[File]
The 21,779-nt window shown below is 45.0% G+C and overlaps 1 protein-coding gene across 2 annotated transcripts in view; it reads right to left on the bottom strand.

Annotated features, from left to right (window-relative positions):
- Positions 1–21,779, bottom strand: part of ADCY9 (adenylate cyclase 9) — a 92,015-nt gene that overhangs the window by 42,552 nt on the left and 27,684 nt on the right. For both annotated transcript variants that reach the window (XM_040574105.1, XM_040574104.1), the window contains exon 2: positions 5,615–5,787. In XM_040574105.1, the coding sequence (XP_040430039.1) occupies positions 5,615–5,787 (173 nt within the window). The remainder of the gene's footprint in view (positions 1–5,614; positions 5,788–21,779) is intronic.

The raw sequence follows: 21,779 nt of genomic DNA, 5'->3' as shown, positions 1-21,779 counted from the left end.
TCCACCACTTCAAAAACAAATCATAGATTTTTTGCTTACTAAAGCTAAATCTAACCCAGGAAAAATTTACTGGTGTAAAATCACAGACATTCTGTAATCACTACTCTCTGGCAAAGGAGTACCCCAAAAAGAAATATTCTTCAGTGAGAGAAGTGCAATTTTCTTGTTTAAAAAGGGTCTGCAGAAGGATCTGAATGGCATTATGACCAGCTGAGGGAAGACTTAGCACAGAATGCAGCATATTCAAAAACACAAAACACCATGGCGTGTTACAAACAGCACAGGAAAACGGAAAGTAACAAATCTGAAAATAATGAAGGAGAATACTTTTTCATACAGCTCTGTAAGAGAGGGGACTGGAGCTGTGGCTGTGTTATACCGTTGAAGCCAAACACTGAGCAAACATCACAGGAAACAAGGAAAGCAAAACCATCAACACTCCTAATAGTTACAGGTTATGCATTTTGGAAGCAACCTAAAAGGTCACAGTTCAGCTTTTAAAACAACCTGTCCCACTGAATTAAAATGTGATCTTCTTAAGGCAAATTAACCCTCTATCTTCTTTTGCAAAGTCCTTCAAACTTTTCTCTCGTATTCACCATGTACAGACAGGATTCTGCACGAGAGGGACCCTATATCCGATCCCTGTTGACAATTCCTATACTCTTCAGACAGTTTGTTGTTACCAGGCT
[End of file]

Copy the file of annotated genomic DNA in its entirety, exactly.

The 21,779-nt window shown below is 45.0% G+C and overlaps 1 protein-coding gene across 2 annotated transcripts in view; it reads right to left on the bottom strand.

Annotated features, from left to right (window-relative positions):
- Positions 1–21,779, bottom strand: part of ADCY9 (adenylate cyclase 9) — a 92,015-nt gene that overhangs the window by 42,552 nt on the left and 27,684 nt on the right. For both annotated transcript variants that reach the window (XM_040574105.1, XM_040574104.1), the window contains exon 2: positions 5,615–5,787. In XM_040574105.1, the coding sequence (XP_040430039.1) occupies positions 5,615–5,787 (173 nt within the window). The remainder of the gene's footprint in view (positions 1–5,614; positions 5,788–21,779) is intronic.

The raw sequence follows: 21,779 nt of genomic DNA, 5'->3' as shown, positions 1-21,779 counted from the left end.
TCCACCACTTCAAAAACAAATCATAGATTTTTTGCTTACTAAAGCTAAATCTAACCCAGGAAAAATTTACTGGTGTAAAATCACAGACATTCTGTAATCACTACTCTCTGGCAAAGGAGTACCCCAAAAAGAAATATTCTTCAGTGAGAGAAGTGCAATTTTCTTGTTTAAAAAGGGTCTGCAGAAGGATCTGAATGGCATTATGACCAGCTGAGGGAAGACTTAGCACAGAATGCAGCATATTCAAAAACACAAAACACCATGGCGTGTTACAAACAGCACAGGAAAACGGAAAGTAACAAATCTGAAAATAATGAAGGAGAATACTTTTTCATACAGCTCTGTAAGAGAGGGGACTGGAGCTGTGGCTGTGTTATACCGTTGAAGCCAAACACTGAGCAAACATCACAGGAAACAAGGAAAGCAAAACCATCAACACTCCTAATAGTTACAGGTTATGCATTTTGGAAGCAACCTAAAAGGTCACAGTTCAGCTTTTAAAACAACCTGTCCCACTGAATTAAAATGTGATCTTCTTAAGGCAAATTAACCCTCTATCTTCTTTTGCAAAGTCCTTCAAACTTTTCTCTCGTATTCACCATGTACAGACAGGATTCTGCACGAGAGGGACCCTATATCCGATCCCTGTTGACAATTCCTATACTCTTCAGACAGTTTGTTGTTACCAGGCT